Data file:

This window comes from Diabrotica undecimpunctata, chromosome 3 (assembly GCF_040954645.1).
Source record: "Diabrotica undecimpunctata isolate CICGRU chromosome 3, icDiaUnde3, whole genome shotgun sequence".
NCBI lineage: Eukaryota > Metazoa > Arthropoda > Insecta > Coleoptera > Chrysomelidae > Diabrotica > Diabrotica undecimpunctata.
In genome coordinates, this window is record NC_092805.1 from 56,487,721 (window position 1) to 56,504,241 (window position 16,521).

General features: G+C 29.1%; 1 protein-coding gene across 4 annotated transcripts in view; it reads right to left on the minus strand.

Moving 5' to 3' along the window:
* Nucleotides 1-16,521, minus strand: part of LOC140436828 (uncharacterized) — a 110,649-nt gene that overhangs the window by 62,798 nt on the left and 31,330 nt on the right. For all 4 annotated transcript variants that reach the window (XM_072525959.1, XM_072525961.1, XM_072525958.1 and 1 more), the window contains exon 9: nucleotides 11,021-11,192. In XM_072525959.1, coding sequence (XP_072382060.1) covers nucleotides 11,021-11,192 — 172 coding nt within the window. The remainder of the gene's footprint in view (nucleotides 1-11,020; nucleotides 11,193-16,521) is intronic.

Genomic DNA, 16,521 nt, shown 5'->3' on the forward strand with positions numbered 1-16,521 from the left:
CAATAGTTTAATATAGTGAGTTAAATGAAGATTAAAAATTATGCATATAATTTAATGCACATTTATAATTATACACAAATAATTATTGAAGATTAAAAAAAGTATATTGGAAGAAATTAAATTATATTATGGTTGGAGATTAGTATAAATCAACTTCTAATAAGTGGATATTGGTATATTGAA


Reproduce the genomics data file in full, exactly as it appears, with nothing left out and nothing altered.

This window comes from Diabrotica undecimpunctata, chromosome 3 (assembly GCF_040954645.1).
Source record: "Diabrotica undecimpunctata isolate CICGRU chromosome 3, icDiaUnde3, whole genome shotgun sequence".
NCBI lineage: Eukaryota > Metazoa > Arthropoda > Insecta > Coleoptera > Chrysomelidae > Diabrotica > Diabrotica undecimpunctata.
In genome coordinates, this window is record NC_092805.1 from 56,487,721 (window position 1) to 56,504,241 (window position 16,521).

General features: G+C 29.1%; 1 protein-coding gene across 4 annotated transcripts in view; it reads right to left on the minus strand.

Moving 5' to 3' along the window:
* Nucleotides 1-16,521, minus strand: part of LOC140436828 (uncharacterized) — a 110,649-nt gene that overhangs the window by 62,798 nt on the left and 31,330 nt on the right. For all 4 annotated transcript variants that reach the window (XM_072525959.1, XM_072525961.1, XM_072525958.1 and 1 more), the window contains exon 9: nucleotides 11,021-11,192. In XM_072525959.1, coding sequence (XP_072382060.1) covers nucleotides 11,021-11,192 — 172 coding nt within the window. The remainder of the gene's footprint in view (nucleotides 1-11,020; nucleotides 11,193-16,521) is intronic.

Genomic DNA, 16,521 nt, shown 5'->3' on the forward strand with positions numbered 1-16,521 from the left:
CAATAGTTTAATATAGTGAGTTAAATGAAGATTAAAAATTATGCATATAATTTAATGCACATTTATAATTATACACAAATAATTATTGAAGATTAAAAAAAGTATATTGGAAGAAATTAAATTATATTATGGTTGGAGATTAGTATAAATCAACTTCTAATAAGTGGATATTGGTATATTGAA